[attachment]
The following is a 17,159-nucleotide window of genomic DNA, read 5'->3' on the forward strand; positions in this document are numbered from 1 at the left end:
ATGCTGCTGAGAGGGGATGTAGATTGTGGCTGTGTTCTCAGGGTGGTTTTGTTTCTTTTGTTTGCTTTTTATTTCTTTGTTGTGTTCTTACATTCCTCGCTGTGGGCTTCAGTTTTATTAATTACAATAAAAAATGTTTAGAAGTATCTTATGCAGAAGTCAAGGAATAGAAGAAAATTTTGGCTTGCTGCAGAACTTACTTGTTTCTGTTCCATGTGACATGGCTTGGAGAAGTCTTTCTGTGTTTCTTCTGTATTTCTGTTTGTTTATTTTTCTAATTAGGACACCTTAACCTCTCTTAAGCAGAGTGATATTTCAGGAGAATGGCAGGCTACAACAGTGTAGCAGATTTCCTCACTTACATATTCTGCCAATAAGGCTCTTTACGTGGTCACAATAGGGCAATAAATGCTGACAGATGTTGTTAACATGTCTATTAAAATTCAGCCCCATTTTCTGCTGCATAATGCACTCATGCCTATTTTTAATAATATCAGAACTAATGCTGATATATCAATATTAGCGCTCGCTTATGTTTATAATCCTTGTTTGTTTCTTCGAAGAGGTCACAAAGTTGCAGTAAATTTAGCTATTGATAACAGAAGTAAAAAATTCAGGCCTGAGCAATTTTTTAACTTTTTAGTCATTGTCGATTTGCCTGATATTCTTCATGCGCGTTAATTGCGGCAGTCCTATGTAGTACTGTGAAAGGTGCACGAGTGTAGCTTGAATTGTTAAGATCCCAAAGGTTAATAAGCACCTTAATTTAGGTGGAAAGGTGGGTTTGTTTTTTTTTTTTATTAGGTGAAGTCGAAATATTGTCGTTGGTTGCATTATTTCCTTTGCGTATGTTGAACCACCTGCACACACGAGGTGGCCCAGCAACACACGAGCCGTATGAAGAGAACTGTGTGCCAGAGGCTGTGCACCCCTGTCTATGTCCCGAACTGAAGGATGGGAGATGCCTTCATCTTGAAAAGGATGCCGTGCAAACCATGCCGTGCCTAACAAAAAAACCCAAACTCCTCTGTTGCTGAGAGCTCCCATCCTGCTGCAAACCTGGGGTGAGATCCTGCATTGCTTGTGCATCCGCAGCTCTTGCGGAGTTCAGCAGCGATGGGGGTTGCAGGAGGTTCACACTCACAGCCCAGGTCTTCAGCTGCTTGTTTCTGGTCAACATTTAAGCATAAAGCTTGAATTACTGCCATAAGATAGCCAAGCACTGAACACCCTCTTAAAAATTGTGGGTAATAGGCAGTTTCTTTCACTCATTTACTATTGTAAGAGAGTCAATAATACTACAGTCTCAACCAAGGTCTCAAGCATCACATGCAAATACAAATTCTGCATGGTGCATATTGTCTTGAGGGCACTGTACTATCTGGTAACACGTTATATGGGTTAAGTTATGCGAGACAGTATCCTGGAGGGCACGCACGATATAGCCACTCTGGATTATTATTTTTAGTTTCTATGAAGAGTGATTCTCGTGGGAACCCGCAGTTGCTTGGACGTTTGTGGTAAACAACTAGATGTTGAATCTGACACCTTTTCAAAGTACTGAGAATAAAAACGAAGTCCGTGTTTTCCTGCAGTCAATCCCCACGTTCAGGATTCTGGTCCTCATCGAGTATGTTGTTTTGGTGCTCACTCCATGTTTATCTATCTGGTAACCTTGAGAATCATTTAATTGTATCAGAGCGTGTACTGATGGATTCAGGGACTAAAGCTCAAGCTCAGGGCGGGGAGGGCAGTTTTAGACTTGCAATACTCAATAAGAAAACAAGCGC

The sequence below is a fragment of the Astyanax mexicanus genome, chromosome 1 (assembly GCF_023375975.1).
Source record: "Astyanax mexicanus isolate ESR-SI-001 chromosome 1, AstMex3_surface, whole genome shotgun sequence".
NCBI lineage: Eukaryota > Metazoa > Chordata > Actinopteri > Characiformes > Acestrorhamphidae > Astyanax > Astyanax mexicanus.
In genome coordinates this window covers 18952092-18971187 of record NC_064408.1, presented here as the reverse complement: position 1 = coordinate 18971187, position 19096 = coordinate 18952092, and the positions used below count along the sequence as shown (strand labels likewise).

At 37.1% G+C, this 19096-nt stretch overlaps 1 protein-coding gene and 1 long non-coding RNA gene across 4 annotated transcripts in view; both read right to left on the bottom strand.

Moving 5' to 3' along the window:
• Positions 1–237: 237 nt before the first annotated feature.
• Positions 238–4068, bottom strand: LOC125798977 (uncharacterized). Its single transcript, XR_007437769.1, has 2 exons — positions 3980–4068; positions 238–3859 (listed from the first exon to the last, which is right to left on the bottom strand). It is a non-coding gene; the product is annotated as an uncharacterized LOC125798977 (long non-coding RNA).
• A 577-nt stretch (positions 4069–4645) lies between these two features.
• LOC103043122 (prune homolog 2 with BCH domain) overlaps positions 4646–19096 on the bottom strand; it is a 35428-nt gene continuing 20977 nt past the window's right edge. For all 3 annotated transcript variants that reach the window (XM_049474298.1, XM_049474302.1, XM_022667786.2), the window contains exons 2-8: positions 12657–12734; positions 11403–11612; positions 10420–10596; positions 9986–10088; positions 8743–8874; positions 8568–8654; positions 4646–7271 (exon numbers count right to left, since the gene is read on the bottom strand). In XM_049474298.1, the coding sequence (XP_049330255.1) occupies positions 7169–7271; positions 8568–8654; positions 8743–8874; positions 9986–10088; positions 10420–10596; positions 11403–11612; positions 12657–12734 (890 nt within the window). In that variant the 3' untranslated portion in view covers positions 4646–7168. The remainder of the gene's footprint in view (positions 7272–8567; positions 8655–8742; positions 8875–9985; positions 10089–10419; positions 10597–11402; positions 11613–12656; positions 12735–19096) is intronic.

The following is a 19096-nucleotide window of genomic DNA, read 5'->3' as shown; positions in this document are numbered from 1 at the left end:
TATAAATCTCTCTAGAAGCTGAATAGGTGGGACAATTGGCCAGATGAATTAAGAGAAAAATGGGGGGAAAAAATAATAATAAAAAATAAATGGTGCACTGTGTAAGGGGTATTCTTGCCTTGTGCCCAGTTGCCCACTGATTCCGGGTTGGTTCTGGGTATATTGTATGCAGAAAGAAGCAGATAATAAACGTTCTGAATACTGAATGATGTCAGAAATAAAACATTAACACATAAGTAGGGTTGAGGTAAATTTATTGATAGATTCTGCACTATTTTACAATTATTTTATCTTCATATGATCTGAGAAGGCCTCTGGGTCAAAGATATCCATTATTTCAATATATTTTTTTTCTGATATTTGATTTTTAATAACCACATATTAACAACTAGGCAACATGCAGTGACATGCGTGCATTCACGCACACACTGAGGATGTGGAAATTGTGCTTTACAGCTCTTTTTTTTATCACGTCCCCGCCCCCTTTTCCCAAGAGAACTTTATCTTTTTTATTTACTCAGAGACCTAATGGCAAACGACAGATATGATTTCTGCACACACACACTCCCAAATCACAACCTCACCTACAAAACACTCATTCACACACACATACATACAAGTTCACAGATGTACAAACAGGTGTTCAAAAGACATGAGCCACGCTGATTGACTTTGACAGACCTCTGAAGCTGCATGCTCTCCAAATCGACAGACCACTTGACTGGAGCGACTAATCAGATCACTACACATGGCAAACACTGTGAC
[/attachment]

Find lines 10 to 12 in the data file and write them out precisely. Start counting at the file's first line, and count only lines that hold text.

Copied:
• Positions 238–4068, bottom strand: LOC125798977 (uncharacterized). Its single transcript, XR_007437769.1, has 2 exons — positions 3980–4068; positions 238–3859 (listed from the first exon to the last, which is right to left on the bottom strand). It is a non-coding gene; the product is annotated as an uncharacterized LOC125798977 (long non-coding RNA).
• A 577-nt stretch (positions 4069–4645) lies between these two features.
• LOC103043122 (prune homolog 2 with BCH domain) overlaps positions 4646–19096 on the bottom strand; it is a 35428-nt gene continuing 20977 nt past the window's right edge. For all 3 annotated transcript variants that reach the window (XM_049474298.1, XM_049474302.1, XM_022667786.2), the window contains exons 2-8: positions 12657–12734; positions 11403–11612; positions 10420–10596; positions 9986–10088; positions 8743–8874; positions 8568–8654; positions 4646–7271 (exon numbers count right to left, since the gene is read on the bottom strand). In XM_049474298.1, the coding sequence (XP_049330255.1) occupies positions 7169–7271; positions 8568–8654; positions 8743–8874; positions 9986–10088; positions 10420–10596; positions 11403–11612; positions 12657–12734 (890 nt within the window). In that variant the 3' untranslated portion in view covers positions 4646–7168. The remainder of the gene's footprint in view (positions 7272–8567; positions 8655–8742; positions 8875–9985; positions 10089–10419; positions 10597–11402; positions 11613–12656; positions 12735–19096) is intronic.